Tips On Harvesting Angelica: How To Prune Angelica Herbs

cutting angelica
cutting angelica
(Image credit: dmaroscar)

Angelica is an herb commonly utilized in Scandinavian countries. It also grows wild in Russia, Greenland, and Iceland. Less commonly seen here, angelica can be cultivated in the cooler regions of the United States where it can reach heights of up to 6 feet (2 m.)! This begs the question, does the angelic plant need trimming and, if so, how to prune angelica herbs?

Does Angelica Plant Need Trimming?

Angelica (Angelica archangelica) is also known as garden angelica, Holy Ghost, wild celery, and Norwegian angelica. It is an ancient herb used for its medicinal and magical properties; it was said to ward off evil. The essential oil contained in all parts of the plant lends itself to a multitude of uses. The seeds are pressed, and the resulting oil is used for flavoring foods. The Lapps not only eat angelica but use it medicinally and even as a substitute for chewing tobacco. Norwegians crush the roots for use in breads and the Inuit use the stalks as you would celery. As mentioned, angelica can get quite tall, so for that reason alone, some judicious pruning may be advised. While angelica plants are often grown for their sweet roots, their stems and leaves are also often harvested, which is more or less simply pruning the angelica. So, how do you prune angelica herbs?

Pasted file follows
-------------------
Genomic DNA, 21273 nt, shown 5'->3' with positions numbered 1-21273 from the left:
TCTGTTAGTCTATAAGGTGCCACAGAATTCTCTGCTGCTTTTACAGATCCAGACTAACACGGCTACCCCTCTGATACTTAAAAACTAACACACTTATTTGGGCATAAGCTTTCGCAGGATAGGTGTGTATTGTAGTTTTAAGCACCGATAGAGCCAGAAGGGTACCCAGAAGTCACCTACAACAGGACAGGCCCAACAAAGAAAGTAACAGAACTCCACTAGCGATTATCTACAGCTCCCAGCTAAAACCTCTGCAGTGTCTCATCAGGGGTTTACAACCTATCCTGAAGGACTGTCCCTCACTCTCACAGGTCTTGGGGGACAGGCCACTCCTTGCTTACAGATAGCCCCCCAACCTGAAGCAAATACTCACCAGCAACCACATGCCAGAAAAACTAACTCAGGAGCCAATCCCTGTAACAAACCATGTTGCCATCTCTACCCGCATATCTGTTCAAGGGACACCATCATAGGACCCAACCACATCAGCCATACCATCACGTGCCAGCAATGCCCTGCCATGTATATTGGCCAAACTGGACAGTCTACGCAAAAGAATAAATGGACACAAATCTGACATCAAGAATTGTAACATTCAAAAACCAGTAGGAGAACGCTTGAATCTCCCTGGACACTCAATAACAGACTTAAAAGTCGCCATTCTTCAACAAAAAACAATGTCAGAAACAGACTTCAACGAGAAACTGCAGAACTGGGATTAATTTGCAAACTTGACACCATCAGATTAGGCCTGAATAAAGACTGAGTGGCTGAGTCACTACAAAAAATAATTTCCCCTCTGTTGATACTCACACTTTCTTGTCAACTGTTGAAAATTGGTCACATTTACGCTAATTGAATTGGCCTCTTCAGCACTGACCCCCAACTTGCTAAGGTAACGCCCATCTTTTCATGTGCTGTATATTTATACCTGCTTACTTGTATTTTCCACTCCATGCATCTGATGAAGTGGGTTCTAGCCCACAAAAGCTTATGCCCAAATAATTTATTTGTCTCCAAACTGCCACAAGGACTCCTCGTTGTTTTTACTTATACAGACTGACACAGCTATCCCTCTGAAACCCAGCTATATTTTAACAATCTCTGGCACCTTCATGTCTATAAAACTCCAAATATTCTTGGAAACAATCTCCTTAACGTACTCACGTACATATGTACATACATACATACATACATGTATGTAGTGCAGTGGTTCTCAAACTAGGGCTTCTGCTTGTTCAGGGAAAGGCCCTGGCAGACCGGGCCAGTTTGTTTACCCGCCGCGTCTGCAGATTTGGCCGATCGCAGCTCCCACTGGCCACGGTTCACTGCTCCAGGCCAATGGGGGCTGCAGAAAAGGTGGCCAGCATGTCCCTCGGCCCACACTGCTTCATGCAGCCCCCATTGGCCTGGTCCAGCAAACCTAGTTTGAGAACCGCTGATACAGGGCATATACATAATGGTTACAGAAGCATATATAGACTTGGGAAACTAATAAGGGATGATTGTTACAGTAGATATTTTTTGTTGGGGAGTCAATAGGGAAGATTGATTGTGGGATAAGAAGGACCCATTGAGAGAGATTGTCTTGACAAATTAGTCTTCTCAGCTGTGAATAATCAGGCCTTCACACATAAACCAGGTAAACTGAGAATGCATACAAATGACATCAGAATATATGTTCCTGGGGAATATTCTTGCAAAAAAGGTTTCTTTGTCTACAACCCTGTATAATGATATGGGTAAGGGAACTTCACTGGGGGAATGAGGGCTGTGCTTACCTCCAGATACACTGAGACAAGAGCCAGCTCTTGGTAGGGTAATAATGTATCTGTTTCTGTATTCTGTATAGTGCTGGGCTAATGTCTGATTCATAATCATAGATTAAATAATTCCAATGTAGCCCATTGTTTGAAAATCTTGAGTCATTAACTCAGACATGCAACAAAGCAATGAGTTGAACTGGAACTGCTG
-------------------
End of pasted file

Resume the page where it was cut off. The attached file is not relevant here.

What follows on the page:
Pruning Angelica

Angelica harvesting may involve the entire plant. Young stems are candied and used to decorate cakes, the leaves can be used in scented pillows, and the roots can be cooked with butter and/or mixed with tart berries or rhubarb to cut down on their acidity. In the angelica’s first growing year, this member of Apiaceae only grows leaves that can be harvested. Angelic harvesting of leaves should occur in the late spring or early summer. Harvesting angelica’s tender stems must wait until the second year and are then candied. Cut the stalks in mid to late spring while they are young and tender. Another good reason for pruning angelica stems is so the plant will continue to produce. Angelica that is left to flower and go to seed will die. If you are harvesting angelica for its roots, do so the first or second fall for the most tender roots. Wash and dry the roots well and store them in an air-tight container. Unlike many other herbs, angelica likes moist soil. In nature, it is most often found growing alongside ponds or rivers. Keep the plant well-watered and it should reward you with years of harvesting.

Amy Grant

Amy Grant has been gardening for 30 years and writing for 15. A professional chef and caterer, Amy's area of expertise is culinary gardening.